2013 Lincoln MKT EcoBoostPosted on August 15th, 2012
One of the most technically advanced vehicles on the planet
by Jim Woodman
As an Internet entrepreneur, a lot of my software engineers refer to me as an “athlete who’s a wanna-be geek” because I’m always tinkering with or curious about the latest technology.
So imagine my delight in test driving the new Lincoln MKT with some of the most advanced technology and safety features available in any 3-row SUV or crossover. Here, finally, was a car that met all my athletic needs while satisfying my thirst for the latest and coolest technology innovations and gadgets. While not the most aesthetically pleasing vehicle from the outside, it’s absolutely gorgeous inside.
I’ll get into some of the innovative technology in a bit, but let me first cover the basics. My test drive vehicle came outfitted with the optional 3.5 liter EcoBoost turbo-charged V6 that delivers an impressive 355 horsepower and 350 lb-ft of torque at just 1500 rpm. Considering the MKT’s size, I was pleasantly surprised with the acceleration, especially in the 40-70mph range. I saw Edmunds ran a performance test for 0-60 mph and the MKT EcoBoost did it in 6.3 seconds, which is very impressive for a 4,900 pound 3-row crossover.
Adaptive Suspension System
My 6-speed all-wheel drive also felt more sedan-like taking exit ramp curves at 60 mph. Steering was very responsive and felt nice and tight at freeway speeds. Part of this steering response is based on a very cool new adaptive suspension feature dubbed Continuously Controlled Damping (CCD), which comes standard on the EcoBoost, and utilizes 46 different inputs to continuously monitor 23,000 packets of information per second to calculate the optimal damping force. Based on this data, calculations are then made up to 500 times per second and the actual mechanical adjustments occur between 20 to 50 times per second, depending on conditions.
Because of the fast response time, the system recognizes when it’s about to hit a bump or pothole and adjusts the damping before a jarring hit so your wheels and tires take less of a beating. The CCD also utilizes data from the front wheels to adjusts the rear wheels accordingly.
Speaking of the CCD, I realized I’m already talking technology and it’s hard not to with the MKT. Some of the other ways technology improves the driving experience include lane assist, adaptive cruise control, automatic parallel parking and sensors that let you know if a car is in your blind spot or coming from the side in a parking lot as you’re pulling out.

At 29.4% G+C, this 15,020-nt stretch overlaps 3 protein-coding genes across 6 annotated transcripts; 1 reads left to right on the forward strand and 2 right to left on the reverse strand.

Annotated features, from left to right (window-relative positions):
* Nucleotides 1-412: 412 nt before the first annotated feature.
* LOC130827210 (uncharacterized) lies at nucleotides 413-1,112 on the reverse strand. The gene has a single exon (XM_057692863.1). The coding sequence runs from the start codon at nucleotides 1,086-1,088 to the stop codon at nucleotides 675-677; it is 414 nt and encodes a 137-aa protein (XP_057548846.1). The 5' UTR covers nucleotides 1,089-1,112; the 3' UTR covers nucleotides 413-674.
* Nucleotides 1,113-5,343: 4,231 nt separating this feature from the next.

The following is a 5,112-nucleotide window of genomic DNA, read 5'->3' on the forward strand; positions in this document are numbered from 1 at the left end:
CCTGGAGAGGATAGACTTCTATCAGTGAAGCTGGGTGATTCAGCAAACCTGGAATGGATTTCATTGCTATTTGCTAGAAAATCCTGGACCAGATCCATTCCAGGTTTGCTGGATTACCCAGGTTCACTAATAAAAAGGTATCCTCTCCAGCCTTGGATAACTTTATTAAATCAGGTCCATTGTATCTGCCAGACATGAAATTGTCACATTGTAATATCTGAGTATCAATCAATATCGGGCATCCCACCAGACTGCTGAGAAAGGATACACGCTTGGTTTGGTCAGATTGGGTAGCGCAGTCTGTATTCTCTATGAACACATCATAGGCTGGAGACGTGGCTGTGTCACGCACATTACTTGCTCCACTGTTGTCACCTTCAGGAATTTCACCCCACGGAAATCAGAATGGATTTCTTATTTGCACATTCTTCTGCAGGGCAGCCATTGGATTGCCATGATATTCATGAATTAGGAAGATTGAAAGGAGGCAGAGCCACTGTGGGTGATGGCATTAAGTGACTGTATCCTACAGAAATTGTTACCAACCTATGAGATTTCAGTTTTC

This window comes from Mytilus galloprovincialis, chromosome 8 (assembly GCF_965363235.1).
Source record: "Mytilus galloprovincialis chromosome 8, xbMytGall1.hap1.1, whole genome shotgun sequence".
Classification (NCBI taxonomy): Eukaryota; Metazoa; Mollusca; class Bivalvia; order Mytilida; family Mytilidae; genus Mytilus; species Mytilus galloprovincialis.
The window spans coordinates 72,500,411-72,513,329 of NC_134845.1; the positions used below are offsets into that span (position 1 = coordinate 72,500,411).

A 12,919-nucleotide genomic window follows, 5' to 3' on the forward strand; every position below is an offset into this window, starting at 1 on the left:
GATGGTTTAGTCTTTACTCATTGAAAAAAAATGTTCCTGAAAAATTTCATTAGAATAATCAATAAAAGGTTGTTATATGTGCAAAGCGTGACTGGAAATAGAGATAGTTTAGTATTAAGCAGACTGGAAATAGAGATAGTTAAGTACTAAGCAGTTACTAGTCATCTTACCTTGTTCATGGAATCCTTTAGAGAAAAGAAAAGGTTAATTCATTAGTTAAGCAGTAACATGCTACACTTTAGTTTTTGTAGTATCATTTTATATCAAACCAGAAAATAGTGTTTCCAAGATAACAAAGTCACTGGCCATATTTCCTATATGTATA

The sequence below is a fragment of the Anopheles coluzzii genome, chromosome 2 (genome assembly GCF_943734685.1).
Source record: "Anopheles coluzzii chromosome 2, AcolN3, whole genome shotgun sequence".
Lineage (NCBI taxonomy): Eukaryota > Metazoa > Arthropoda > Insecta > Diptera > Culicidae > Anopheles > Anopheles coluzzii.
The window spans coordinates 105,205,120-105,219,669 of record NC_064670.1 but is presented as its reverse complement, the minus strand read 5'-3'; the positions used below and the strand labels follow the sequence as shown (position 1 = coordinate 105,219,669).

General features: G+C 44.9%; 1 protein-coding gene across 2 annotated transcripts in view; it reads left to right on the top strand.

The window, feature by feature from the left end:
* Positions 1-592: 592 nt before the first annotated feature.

Lane Assist was one of the coolest features I’ve seen in a car in a while. What happens is a camera mounted under the rear view mirror continuously monitors where you are in the lane by looking at the road markings. When turned on, it not only alerts you that you’re drifting out of your lane, but it literally helps turn you back into your lane. With my hands on the wheel, I could feel the slight adjustment and turn back into my lane. I know some may be thinking this seems really dangerous, especially at highway speeds, but it’s actually very subtle and works extremely well. I purposely drifted out of my lane a few times to see how the lane assist works and an alert message popped up on the instrument panel suggesting I get some rest with an image of a cup of coffee. Very cool.
Intelligent Cruise Control
The intelligent cruise control worked extremely well. I just set how many car lengths I wanted in front of me and the MKT slowed down accordingly if cars slowed down ahead. If traffic slowed quickly, the MKT even applied the brakes. Basically, this MKT can get very close to driving itself on the freeway. All you need to do is steer and the lane assist is damn near taking away that control from the driver.
I didn’t get to try the automatic parallel parking but I’ve heard it’s completely hands free. In fact, the only input from the driver is braking. Call me a purist, but I like to believe if you can’t parallel park a car you shouldn’t be driving.